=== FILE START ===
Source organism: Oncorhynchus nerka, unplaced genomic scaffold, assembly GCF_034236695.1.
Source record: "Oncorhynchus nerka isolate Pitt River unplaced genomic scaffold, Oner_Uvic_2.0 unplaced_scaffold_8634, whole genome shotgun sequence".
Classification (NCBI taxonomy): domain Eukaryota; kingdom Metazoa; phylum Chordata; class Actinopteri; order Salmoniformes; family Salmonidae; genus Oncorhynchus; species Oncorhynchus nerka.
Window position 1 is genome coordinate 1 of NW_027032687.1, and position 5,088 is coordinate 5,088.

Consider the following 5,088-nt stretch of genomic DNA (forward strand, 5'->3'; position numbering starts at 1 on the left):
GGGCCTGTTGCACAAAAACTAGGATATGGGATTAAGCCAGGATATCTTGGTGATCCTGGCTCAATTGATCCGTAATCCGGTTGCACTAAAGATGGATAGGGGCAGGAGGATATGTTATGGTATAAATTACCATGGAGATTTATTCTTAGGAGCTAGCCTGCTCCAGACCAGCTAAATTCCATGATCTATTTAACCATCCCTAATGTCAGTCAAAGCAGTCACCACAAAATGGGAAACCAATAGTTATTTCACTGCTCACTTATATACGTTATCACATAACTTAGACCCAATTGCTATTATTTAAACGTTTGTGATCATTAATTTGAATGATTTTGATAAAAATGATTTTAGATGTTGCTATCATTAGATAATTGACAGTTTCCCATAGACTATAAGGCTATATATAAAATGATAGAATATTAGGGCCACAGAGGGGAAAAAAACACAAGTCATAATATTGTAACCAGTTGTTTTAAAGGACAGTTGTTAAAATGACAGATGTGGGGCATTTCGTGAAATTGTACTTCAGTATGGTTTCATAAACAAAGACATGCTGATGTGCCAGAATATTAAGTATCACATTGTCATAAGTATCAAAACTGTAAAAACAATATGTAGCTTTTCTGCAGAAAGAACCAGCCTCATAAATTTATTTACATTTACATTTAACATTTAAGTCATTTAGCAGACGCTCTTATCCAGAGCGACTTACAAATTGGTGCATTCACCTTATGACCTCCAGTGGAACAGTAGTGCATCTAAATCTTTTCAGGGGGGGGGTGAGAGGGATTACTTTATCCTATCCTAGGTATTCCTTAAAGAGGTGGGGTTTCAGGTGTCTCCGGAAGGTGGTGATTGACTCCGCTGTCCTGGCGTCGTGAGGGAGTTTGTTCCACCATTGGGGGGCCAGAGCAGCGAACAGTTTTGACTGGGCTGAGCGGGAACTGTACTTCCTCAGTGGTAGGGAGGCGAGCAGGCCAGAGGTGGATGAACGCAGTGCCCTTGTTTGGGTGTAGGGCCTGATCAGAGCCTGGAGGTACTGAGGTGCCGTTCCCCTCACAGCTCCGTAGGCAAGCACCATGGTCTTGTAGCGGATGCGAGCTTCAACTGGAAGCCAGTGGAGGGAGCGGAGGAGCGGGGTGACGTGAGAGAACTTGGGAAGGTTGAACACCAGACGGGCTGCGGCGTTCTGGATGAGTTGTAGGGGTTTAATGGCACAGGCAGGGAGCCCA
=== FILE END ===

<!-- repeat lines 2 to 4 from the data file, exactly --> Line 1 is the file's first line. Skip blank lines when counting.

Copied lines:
Source record: "Oncorhynchus nerka isolate Pitt River unplaced genomic scaffold, Oner_Uvic_2.0 unplaced_scaffold_8634, whole genome shotgun sequence".
Classification (NCBI taxonomy): domain Eukaryota; kingdom Metazoa; phylum Chordata; class Actinopteri; order Salmoniformes; family Salmonidae; genus Oncorhynchus; species Oncorhynchus nerka.
Window position 1 is genome coordinate 1 of NW_027032687.1, and position 5,088 is coordinate 5,088.